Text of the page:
PCORI has identified the need for large studies that look at real-life questions faced by diverse patients, caregivers, and clinicians. To address this need, PCORI launched the Pragmatic Clinical Studies initiative in 2014. Pragmatic clinical studies allow for larger-scale studies with longer timelines to compare the benefits and harms of two or more approaches known to be effective for preventing, diagnosing, treating, or managing a disease or symptom. They focus on everyday care for a wide range of patients. This research project is one of the studies PCORI awarded as part of this program.
This research project is in progress. PCORI will post the research findings on this page within 90 days after the results are final.
What is the research about?
Low back pain is a common problem among adults in the United States. For many adults, low back pain is temporary. For others, the pain may never go away. Constant, long-term pain is called chronic low back pain. It can make everyday life difficult. Adults with chronic low back pain may have trouble with daily activities such as sitting, walking, or climbing stairs. Back pain also can make working difficult.
Researchers are looking at two ways to help doctors treat adults who are at risk for developing chronic low back pain.
Who can this research help?
This research can help patients with current low back pain, doctors, and physical therapists choose how to treat low back pain and keep it from becoming a long-term problem. People in professional organizations that focus on helping people with chronic pain and in the insurance industry can use results from this research when making recommendations for treating low back pain.
What is the research team doing?
Researchers are working with 88 clinics in five regions across the United States. Researchers are dividing the clinics into two groups, by chance.
The first group of clinics provides doctors with information about the risks for adults with current low back to develop chronic low back pain. Doctors use this information to treat high-risk patients based on current medical practices.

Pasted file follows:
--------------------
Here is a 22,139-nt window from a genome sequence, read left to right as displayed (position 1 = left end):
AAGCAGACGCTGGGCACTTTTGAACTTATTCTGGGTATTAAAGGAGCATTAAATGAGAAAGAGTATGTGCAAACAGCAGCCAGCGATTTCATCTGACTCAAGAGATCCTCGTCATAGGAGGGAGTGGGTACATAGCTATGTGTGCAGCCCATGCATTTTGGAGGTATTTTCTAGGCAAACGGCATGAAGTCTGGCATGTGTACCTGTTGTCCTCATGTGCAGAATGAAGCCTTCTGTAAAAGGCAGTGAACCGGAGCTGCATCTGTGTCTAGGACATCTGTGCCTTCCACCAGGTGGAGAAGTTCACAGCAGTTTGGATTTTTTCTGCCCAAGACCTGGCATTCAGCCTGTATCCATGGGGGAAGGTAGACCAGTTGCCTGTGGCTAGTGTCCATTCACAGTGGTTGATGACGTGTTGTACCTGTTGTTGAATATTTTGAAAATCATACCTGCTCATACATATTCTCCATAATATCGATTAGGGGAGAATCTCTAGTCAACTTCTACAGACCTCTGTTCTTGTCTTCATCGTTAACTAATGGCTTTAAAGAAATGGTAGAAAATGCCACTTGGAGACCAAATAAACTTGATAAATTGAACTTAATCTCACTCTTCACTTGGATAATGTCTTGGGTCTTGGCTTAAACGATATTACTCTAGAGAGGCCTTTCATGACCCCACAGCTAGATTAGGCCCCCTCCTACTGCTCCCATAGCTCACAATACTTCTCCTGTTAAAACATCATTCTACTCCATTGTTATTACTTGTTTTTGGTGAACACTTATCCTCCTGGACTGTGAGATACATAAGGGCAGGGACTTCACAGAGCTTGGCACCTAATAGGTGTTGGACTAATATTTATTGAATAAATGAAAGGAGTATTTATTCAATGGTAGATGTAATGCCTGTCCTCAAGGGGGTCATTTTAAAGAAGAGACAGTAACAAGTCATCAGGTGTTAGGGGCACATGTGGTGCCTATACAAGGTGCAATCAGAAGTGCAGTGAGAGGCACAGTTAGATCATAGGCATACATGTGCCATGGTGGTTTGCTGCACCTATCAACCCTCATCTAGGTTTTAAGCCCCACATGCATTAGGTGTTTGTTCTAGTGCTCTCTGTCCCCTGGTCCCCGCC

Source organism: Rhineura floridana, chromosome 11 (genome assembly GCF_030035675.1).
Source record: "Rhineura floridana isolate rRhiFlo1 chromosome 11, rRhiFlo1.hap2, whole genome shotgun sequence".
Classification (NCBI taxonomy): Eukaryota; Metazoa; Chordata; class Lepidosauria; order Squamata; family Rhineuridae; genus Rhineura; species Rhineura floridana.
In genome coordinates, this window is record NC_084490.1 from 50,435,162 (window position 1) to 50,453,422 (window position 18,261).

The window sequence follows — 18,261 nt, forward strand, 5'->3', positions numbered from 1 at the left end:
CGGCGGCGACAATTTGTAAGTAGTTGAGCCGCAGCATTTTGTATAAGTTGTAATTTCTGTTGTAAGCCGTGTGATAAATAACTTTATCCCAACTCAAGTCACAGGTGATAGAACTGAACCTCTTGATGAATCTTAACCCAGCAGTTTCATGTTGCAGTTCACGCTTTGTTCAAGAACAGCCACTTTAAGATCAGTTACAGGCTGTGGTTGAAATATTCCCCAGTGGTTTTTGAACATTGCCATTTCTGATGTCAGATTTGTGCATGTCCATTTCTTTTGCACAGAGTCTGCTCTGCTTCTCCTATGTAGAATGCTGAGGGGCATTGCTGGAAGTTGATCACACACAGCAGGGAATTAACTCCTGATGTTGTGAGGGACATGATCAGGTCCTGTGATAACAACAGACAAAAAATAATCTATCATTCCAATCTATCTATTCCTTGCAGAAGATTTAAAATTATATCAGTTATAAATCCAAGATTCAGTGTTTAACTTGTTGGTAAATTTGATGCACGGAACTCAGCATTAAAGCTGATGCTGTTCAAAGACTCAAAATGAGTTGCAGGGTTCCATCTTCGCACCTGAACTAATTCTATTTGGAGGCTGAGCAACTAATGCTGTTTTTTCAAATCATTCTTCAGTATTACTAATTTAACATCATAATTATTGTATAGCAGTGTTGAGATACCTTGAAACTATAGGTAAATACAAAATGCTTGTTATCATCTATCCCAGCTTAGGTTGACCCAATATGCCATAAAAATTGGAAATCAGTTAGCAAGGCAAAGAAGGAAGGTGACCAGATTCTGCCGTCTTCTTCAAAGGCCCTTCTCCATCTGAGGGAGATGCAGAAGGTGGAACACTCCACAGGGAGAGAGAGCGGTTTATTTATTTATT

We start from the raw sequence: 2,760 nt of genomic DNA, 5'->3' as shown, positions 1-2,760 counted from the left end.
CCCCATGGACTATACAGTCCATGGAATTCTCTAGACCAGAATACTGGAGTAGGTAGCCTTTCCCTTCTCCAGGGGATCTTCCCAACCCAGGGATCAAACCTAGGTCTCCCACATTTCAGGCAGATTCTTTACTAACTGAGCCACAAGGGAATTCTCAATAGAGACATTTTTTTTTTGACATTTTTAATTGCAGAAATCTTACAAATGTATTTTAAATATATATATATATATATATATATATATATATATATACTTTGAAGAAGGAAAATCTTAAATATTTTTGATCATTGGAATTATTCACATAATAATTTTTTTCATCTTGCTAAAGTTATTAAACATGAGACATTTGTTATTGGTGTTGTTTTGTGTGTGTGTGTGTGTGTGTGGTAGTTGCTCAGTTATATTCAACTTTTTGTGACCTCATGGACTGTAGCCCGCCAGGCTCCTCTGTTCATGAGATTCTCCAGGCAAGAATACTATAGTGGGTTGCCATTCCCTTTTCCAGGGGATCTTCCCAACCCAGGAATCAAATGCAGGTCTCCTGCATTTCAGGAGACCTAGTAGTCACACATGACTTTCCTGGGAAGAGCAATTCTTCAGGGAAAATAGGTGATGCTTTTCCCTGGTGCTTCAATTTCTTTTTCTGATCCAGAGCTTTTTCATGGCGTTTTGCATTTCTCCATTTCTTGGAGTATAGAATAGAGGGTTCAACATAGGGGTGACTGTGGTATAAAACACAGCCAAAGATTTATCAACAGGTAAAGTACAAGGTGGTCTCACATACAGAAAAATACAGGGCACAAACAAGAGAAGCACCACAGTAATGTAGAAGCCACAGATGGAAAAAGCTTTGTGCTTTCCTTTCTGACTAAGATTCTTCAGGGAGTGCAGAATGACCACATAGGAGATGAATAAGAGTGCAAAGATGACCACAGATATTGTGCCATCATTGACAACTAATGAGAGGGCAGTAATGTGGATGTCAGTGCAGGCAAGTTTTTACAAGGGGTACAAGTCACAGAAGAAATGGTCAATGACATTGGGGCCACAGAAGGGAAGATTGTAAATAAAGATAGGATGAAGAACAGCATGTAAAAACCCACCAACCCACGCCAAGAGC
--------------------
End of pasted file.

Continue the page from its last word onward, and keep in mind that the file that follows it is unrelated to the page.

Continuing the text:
In the second group of clinics, doctors get the same information about the risks for developing chronic low back pain. They also work with physical therapists who provide the patients with treatment to help them overcome both physical and emotional barriers to getting better.
Across all of the clinics, researchers are enrolling 3,000 adults who currently have low back pain and who are at risk for chronic pain.
At 6 and 12 months after patients join the study, the researchers are looking at how many patients in both groups had low back pain that became a long-term problem. The researchers are studying how well these patients can do activities such as standing, walking, or lifting. The researchers also are looking at the types of medical tests or treatments the patients have (such as x-rays, magnetic resonance imaging, or surgeries).
For comparison, the researchers are looking at a third group of 9,000 adults who are at low to medium risk for developing chronic low back pain. The researchers want to know how well the adults in this comparison group can do daily activities. Researchers also want to know about the types of medical tests and treatments the adults in this group had.
Patients with low back pain are part of a committee that is overseeing this research. Other people interested in this research, including doctors and policy makers, provided input about the study design.